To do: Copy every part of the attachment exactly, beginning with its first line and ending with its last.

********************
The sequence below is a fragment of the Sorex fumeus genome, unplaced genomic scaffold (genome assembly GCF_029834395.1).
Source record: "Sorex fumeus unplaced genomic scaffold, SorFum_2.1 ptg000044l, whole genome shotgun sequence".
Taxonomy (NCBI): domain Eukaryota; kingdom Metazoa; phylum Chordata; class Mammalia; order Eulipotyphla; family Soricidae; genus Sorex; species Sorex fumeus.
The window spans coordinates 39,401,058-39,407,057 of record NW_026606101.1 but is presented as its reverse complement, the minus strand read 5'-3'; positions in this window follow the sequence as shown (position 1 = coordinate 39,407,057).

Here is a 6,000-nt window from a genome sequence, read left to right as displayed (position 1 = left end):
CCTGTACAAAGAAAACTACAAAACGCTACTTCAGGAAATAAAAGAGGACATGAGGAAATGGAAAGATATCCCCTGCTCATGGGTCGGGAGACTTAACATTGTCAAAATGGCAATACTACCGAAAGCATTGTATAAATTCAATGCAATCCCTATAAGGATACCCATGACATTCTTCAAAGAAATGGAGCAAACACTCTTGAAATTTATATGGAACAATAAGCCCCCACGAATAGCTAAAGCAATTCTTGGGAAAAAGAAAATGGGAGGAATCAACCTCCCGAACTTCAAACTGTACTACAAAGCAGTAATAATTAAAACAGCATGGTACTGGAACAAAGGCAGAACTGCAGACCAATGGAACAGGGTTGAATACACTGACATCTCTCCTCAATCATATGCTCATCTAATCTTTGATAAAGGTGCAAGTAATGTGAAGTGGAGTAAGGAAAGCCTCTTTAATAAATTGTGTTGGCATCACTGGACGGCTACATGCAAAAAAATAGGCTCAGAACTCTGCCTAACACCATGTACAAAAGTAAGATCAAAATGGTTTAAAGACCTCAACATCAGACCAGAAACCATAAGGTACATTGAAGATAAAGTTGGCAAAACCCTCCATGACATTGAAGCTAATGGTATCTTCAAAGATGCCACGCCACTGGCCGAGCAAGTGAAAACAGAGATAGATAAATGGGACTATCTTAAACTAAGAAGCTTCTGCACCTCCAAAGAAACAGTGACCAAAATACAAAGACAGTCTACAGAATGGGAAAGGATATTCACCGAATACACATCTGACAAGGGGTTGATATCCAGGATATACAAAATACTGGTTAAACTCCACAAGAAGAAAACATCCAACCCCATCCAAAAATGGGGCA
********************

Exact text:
The sequence below is a fragment of the Sorex fumeus genome, unplaced genomic scaffold (genome assembly GCF_029834395.1).
Source record: "Sorex fumeus unplaced genomic scaffold, SorFum_2.1 ptg000044l, whole genome shotgun sequence".
Taxonomy (NCBI): domain Eukaryota; kingdom Metazoa; phylum Chordata; class Mammalia; order Eulipotyphla; family Soricidae; genus Sorex; species Sorex fumeus.
The window spans coordinates 39,401,058-39,407,057 of record NW_026606101.1 but is presented as its reverse complement, the minus strand read 5'-3'; positions in this window follow the sequence as shown (position 1 = coordinate 39,407,057).

Here is a 6,000-nt window from a genome sequence, read left to right as displayed (position 1 = left end):
CCTGTACAAAGAAAACTACAAAACGCTACTTCAGGAAATAAAAGAGGACATGAGGAAATGGAAAGATATCCCCTGCTCATGGGTCGGGAGACTTAACATTGTCAAAATGGCAATACTACCGAAAGCATTGTATAAATTCAATGCAATCCCTATAAGGATACCCATGACATTCTTCAAAGAAATGGAGCAAACACTCTTGAAATTTATATGGAACAATAAGCCCCCACGAATAGCTAAAGCAATTCTTGGGAAAAAGAAAATGGGAGGAATCAACCTCCCGAACTTCAAACTGTACTACAAAGCAGTAATAATTAAAACAGCATGGTACTGGAACAAAGGCAGAACTGCAGACCAATGGAACAGGGTTGAATACACTGACATCTCTCCTCAATCATATGCTCATCTAATCTTTGATAAAGGTGCAAGTAATGTGAAGTGGAGTAAGGAAAGCCTCTTTAATAAATTGTGTTGGCATCACTGGACGGCTACATGCAAAAAAATAGGCTCAGAACTCTGCCTAACACCATGTACAAAAGTAAGATCAAAATGGTTTAAAGACCTCAACATCAGACCAGAAACCATAAGGTACATTGAAGATAAAGTTGGCAAAACCCTCCATGACATTGAAGCTAATGGTATCTTCAAAGATGCCACGCCACTGGCCGAGCAAGTGAAAACAGAGATAGATAAATGGGACTATCTTAAACTAAGAAGCTTCTGCACCTCCAAAGAAACAGTGACCAAAATACAAAGACAGTCTACAGAATGGGAAAGGATATTCACCGAATACACATCTGACAAGGGGTTGATATCCAGGATATACAAAATACTGGTTAAACTCCACAAGAAGAAAACATCCAACCCCATCCAAAAATGGGGCA